Eat Well to Be Well: Avoid holiday weight gain

It’s the most wonderful time of the year … but not necessarily if you’re watching your waistline. How do you get through Thanksgiving, Christmas and New Year’s without feeling as stuffed as the turkey? Gaining weight during the holiday season doesn’t have to be inevitable. But, it is important for you to know how to take control of your eating habits during this time rather than all the holiday parties and family get-togethers taking control of you.

Don’t skip meals – Many people believe if they skip breakfast or lunch they can save up all of those calories for the holiday party that night. It sounds like a good idea but skipping meals can make you crabby and tired besides making you very hungry. If you arrive at a party on an empty stomach surrounded by high calorie treats, it’s easy to turn into a raving eating-machine and consume more calories than the ones you skipped earlier in the day.

Eat high fiber foods before the party – Snack on fiber-filled foods just before you go. Fiber helps you feel full preventing you from eating more at the party. Choose foods such as crisp, fresh vegetables, fruit, a small salad or a small bowl of oatmeal.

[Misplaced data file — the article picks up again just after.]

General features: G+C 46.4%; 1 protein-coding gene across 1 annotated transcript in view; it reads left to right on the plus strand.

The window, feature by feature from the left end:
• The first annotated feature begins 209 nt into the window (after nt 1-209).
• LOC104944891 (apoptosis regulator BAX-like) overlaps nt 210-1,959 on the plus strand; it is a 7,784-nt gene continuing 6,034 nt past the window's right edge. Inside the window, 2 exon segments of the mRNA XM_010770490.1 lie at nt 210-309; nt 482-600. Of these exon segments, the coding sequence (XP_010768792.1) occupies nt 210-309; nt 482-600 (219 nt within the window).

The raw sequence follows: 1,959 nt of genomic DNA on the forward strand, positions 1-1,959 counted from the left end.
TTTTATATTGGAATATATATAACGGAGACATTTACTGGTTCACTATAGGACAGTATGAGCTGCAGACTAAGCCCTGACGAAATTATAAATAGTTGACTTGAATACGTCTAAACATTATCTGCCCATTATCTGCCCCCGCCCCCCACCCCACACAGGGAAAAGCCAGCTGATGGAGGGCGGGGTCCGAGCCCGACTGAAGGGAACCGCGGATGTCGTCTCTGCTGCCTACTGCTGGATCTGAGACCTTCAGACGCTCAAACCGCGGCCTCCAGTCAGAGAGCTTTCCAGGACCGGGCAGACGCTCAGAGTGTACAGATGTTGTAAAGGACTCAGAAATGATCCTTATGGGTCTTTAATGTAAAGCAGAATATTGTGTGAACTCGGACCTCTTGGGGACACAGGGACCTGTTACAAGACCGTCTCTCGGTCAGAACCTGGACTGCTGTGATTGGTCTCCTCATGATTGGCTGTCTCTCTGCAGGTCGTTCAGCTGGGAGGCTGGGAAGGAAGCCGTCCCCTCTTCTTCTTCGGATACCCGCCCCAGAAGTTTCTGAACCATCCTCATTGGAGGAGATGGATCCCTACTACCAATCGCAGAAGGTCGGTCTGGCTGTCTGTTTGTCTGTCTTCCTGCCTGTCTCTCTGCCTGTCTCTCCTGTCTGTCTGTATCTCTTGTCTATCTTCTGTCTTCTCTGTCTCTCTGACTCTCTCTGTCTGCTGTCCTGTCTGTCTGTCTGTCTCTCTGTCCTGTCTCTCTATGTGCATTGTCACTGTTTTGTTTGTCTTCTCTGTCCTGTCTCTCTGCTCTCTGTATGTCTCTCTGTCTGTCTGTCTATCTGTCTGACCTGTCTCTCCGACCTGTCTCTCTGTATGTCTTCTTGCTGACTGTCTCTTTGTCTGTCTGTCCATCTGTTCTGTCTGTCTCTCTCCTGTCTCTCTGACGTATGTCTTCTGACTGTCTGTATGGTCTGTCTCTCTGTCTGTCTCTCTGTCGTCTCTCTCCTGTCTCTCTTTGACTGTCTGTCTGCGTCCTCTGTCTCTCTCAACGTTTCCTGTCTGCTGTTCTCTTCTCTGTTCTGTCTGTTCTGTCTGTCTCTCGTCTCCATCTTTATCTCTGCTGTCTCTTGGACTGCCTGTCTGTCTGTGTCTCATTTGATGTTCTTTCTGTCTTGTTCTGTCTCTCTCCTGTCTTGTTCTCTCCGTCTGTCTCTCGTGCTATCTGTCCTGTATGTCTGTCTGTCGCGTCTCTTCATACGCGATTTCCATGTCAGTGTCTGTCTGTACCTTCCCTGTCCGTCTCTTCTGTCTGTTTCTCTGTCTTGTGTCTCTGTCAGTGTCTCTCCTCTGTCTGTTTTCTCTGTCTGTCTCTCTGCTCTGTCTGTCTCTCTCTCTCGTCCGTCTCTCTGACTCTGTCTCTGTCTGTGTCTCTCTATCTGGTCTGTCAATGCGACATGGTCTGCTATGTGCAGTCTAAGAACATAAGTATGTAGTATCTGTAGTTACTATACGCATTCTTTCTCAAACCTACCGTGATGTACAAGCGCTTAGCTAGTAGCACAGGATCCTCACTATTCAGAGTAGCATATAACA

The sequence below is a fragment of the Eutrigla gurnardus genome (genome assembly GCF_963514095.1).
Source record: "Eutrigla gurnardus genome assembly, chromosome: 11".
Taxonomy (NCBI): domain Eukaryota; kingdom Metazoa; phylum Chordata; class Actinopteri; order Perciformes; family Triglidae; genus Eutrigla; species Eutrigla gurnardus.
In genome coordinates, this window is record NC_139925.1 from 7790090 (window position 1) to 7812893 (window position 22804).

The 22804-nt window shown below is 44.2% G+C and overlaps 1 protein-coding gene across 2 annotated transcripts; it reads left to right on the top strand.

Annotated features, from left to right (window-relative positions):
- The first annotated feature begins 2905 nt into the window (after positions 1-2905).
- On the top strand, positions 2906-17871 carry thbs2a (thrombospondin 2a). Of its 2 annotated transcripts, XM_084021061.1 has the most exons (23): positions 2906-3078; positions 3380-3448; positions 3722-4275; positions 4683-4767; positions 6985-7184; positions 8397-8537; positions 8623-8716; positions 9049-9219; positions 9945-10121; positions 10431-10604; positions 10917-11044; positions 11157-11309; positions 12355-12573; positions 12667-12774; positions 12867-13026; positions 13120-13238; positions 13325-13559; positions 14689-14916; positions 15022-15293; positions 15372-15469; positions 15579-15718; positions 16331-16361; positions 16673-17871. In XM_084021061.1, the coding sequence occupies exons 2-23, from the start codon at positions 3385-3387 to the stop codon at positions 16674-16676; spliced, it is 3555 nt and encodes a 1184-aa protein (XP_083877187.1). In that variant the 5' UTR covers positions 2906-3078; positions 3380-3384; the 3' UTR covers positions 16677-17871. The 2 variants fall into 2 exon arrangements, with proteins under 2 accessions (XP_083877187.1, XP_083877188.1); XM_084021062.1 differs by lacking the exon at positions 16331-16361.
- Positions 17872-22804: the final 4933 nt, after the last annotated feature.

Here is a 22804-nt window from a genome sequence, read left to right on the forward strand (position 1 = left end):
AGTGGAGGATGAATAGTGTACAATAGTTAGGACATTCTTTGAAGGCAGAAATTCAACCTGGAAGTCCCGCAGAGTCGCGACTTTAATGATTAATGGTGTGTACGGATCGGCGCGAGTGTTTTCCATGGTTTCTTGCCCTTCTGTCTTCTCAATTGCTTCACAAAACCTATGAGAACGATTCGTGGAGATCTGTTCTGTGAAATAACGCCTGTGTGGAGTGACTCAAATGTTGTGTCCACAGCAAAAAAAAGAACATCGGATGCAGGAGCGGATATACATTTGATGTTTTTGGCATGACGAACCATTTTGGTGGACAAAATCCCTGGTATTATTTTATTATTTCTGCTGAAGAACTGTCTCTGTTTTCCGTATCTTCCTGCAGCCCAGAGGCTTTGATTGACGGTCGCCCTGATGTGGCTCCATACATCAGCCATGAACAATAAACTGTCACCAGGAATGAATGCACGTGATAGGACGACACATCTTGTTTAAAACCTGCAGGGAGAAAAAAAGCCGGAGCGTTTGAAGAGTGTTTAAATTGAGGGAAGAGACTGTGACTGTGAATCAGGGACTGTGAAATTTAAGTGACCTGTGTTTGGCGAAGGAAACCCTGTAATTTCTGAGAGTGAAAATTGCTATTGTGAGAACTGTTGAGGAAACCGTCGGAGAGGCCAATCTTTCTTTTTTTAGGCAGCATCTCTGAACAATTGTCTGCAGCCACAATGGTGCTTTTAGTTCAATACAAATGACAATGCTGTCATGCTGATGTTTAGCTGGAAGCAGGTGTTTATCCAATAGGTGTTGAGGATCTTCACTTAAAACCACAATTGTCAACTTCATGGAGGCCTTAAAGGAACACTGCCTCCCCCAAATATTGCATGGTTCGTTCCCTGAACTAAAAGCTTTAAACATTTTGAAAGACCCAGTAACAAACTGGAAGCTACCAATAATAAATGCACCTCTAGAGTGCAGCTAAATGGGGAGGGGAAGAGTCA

Eat small amounts of food you love – Scope out the food selection at the party when you arrive before you make any choices. It’s okay to choose small portions of items like cookies, pie or chocolates, but fill up the majority of your plate with healthy vegetables, fruit, whole grain crackers, cheese and lean meats.

Don’t hang around the buffet table – It isn’t easy to resist the delicious foods you find on the buffet at a party, so get away from the table! Choose your foods and drink and move to a different part of the room. As they say – out of sight, out of mind.

Pace yourself – When friends and family gather at a meal, the food is usually piled high on most everyone’s plate. You wolf down the first plate and pick out more of your favorites to gobble down as second helpings. Slow down. It takes about 20 minutes for your brain to realize your stomach is getting full. Set your fork down between bites, chew your food thoroughly, and sip some water. Sit down while you eat. This prevents grazing around the food table. Enjoy the company of the people around you at the party. Getting caught up in conversation is a great way to avoid overeating.